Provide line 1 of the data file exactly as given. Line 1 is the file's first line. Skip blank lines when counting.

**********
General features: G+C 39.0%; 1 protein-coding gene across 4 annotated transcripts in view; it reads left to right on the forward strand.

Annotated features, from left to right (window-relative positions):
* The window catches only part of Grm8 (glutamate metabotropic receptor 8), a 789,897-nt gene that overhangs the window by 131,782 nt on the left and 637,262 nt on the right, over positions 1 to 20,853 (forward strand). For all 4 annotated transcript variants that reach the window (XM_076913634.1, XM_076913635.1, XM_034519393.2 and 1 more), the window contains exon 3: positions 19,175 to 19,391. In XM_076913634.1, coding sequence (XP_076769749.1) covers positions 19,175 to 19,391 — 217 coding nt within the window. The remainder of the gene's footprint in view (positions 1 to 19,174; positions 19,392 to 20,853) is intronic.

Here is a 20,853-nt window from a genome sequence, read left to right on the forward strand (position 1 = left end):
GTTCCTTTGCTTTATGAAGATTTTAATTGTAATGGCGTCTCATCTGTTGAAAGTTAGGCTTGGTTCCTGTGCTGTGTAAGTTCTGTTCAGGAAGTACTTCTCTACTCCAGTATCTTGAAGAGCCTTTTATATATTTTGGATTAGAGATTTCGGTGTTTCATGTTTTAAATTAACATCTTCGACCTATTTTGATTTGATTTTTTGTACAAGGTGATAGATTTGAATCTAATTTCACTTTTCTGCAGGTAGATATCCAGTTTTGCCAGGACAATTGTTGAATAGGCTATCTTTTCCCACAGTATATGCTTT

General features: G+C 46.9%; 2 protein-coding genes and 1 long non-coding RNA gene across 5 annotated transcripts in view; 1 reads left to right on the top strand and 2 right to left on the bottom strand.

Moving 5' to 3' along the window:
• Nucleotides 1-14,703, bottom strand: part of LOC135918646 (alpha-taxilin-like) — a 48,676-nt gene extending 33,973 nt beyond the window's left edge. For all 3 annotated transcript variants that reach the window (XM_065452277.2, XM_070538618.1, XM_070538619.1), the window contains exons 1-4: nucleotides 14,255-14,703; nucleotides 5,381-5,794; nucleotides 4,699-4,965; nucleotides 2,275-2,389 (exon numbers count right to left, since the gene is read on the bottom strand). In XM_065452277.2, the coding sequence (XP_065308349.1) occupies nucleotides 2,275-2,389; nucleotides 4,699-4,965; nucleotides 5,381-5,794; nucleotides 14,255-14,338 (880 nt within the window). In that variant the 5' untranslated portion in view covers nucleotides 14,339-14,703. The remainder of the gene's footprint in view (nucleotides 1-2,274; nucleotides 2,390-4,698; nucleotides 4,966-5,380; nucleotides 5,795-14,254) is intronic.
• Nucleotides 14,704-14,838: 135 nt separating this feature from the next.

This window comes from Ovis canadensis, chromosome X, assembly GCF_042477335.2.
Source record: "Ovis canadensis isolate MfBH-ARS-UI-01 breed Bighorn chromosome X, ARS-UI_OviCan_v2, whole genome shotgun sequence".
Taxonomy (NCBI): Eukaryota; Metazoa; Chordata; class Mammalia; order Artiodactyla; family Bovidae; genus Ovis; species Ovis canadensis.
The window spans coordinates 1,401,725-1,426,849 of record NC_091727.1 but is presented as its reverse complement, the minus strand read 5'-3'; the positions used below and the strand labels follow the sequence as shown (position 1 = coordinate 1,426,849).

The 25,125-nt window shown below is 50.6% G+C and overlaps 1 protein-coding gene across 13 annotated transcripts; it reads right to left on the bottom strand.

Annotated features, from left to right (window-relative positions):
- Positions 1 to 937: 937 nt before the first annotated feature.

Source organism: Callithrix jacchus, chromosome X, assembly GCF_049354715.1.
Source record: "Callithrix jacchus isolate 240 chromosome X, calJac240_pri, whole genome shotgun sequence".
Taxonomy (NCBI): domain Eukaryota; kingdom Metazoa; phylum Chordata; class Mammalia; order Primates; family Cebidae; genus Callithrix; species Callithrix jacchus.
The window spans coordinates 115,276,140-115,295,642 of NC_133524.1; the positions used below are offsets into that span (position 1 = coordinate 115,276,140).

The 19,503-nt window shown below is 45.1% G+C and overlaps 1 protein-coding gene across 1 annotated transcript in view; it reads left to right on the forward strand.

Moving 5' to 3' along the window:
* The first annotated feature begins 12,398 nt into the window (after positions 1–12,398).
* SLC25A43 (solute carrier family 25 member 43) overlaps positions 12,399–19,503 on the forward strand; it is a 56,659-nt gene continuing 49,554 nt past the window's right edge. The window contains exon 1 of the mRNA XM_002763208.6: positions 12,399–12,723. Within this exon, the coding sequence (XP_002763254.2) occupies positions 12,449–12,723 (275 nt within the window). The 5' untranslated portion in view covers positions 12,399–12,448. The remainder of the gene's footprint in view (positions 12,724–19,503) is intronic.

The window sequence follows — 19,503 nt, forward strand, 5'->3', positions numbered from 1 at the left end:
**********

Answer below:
General features: G+C 39.0%; 1 protein-coding gene across 4 annotated transcripts in view; it reads left to right on the forward strand.